Hanjin Shipping Company filed for bankruptcy last week after its main financial backer pulled out ©Press Association Images
Hanjin Shipping Company filed for bankruptcy last week after its main financial backer pulled out ©Press Association Images

Hanjin Shipping could be 'first domino to fall'

8 September 2016

Hanjin Shipping Company’s collapse could be the first of in a “series of dominoes” as the industry struggles with overcapacity, an analyst has warned.

Capacity in the industry has increased, with the introduction of bigger vessels and more of them, at a time when demand in the EU and US for goods made in Asia has declined.

“As a result, competition to fill the ships has become fierce, leading to carriers such as Hanjin accepting rates… that are less than cost,” said Richard Clayton, chief maritime analyst at IHS Markit. “The next question is: was the collapse of Hanjin a one-off or the first fall of a series of dominoes?

“Most carriers are losing money every day on every ship,” he said, and the problem is worse for carriers charting ships because “owners don't see why they should now accept lower rates for their vessels”.

Hanjin filed for bankruptcy last week after its main financial backer pulled out. Since then, it has been reported at least 45 of the company’s ships have been stranded at sea, either because ports have been refusing them entry over fears they will not be paid, or because Hanjin is concerned ships will be seized by creditors.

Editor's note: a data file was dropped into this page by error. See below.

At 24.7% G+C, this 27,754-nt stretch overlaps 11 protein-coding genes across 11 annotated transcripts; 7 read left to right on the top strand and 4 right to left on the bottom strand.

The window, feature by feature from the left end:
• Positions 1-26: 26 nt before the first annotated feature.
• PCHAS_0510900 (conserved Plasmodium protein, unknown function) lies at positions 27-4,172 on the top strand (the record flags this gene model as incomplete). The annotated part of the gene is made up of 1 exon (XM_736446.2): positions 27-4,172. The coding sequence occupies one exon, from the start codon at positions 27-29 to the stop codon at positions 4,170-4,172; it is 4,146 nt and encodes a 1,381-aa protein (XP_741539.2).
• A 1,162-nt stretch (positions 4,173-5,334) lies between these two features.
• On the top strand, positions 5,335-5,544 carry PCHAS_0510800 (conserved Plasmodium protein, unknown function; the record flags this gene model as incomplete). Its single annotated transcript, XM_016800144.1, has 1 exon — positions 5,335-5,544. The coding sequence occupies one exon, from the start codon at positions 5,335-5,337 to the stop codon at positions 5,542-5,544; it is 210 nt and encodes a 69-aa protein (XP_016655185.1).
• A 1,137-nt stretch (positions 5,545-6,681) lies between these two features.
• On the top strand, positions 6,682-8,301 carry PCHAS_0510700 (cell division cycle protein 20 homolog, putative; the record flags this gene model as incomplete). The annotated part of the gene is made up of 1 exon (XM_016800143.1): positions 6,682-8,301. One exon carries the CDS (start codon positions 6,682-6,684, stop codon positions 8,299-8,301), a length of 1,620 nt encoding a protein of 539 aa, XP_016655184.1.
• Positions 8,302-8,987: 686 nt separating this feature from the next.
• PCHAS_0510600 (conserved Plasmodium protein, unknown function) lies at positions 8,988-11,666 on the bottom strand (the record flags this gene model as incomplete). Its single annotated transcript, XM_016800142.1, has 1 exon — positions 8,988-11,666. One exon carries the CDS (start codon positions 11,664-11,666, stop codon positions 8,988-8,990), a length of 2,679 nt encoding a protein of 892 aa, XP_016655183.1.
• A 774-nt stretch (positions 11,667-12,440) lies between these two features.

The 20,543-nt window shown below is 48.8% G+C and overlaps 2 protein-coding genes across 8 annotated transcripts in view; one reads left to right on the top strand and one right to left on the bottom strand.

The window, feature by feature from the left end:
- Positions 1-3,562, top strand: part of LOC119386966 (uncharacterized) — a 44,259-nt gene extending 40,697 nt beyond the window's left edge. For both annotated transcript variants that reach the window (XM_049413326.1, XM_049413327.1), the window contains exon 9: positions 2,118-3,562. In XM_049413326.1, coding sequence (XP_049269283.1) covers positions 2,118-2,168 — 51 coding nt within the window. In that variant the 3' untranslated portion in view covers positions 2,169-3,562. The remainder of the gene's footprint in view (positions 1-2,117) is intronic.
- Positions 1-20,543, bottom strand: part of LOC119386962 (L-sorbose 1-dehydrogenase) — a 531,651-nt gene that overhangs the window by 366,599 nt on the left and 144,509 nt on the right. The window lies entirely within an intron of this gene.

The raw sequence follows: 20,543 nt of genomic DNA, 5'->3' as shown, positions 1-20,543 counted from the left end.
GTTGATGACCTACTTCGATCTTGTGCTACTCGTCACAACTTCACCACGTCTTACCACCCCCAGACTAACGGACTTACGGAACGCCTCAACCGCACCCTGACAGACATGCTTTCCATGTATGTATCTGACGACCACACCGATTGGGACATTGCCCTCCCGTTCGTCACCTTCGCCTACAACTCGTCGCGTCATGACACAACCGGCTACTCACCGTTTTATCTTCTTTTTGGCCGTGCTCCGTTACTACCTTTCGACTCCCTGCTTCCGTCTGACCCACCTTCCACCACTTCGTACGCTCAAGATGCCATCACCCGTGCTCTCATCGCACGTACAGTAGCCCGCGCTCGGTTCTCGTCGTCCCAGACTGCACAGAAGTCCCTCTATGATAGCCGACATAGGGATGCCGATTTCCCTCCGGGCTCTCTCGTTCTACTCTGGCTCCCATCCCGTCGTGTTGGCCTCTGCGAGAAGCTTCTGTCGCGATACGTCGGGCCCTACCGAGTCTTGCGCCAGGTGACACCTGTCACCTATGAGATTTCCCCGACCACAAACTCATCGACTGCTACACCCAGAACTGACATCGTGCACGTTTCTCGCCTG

Companies including Samsung and HP are reported to have stock stranded onboard Hanjin ships. The Wall Street Journal estimated as much as $14m of goods could be trapped.

Hanjin was given protection from creditors by a US court earlier this week, and is seeking similar protections elswhere.

“It’s likely that Hanjin Group [Hanjin Shipping’s parent company] will find the funds to pay everyone to enable the trapped boxes to be discharged,” said Clayton. “But that still leaves a huge debt and nothing to pay it back with.”

The collapse of one of the world’s largest shipping companies came when its main financial backer, the Korean Development Bank [KDB], withdrew its support after its debts became too large.

“When the size of Hanjin’s debt hit $5.5bn, of which about $2bn was due to creditors over the coming year, KDB pulled the plug,” said Clayton. “That was the signal for Hanjin’s house of cards to come crashing down.”

Hanjin has not yet responded to requests for comment.

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